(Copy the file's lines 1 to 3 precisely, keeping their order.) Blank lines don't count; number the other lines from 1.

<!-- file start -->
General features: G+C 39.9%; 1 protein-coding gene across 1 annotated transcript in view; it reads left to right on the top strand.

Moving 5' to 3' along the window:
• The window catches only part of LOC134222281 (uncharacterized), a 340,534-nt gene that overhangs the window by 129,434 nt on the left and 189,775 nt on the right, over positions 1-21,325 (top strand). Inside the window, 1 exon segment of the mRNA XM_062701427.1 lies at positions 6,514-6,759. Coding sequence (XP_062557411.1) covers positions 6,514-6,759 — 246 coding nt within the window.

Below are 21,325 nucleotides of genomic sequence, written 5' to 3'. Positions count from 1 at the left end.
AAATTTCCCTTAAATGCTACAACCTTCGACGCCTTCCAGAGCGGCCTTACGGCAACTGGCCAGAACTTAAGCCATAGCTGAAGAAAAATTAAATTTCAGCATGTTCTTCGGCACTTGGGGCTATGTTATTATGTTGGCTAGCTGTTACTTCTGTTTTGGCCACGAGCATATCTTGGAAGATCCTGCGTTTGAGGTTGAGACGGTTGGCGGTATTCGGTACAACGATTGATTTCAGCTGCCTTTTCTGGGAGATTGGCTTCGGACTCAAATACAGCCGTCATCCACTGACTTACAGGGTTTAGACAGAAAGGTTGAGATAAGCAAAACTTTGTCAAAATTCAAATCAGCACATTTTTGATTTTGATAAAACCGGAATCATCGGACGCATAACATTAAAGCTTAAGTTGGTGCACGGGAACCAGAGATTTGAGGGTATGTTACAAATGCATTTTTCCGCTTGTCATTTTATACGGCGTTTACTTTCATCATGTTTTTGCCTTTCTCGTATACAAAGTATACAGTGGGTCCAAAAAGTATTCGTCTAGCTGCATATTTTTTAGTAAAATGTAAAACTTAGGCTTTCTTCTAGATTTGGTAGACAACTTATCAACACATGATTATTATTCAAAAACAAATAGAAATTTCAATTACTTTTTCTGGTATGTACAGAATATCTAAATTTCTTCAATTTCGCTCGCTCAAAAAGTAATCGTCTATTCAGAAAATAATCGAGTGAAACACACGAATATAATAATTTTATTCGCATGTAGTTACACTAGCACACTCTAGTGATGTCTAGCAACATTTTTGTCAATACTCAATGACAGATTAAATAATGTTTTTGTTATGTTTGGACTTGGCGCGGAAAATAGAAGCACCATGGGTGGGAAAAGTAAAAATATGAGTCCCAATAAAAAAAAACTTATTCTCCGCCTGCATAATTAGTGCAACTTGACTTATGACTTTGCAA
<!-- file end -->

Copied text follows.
General features: G+C 39.9%; 1 protein-coding gene across 1 annotated transcript in view; it reads left to right on the top strand.

Moving 5' to 3' along the window:
• The window catches only part of LOC134222281 (uncharacterized), a 340,534-nt gene that overhangs the window by 129,434 nt on the left and 189,775 nt on the right, over positions 1-21,325 (top strand). Inside the window, 1 exon segment of the mRNA XM_062701427.1 lies at positions 6,514-6,759. Coding sequence (XP_062557411.1) covers positions 6,514-6,759 — 246 coding nt within the window.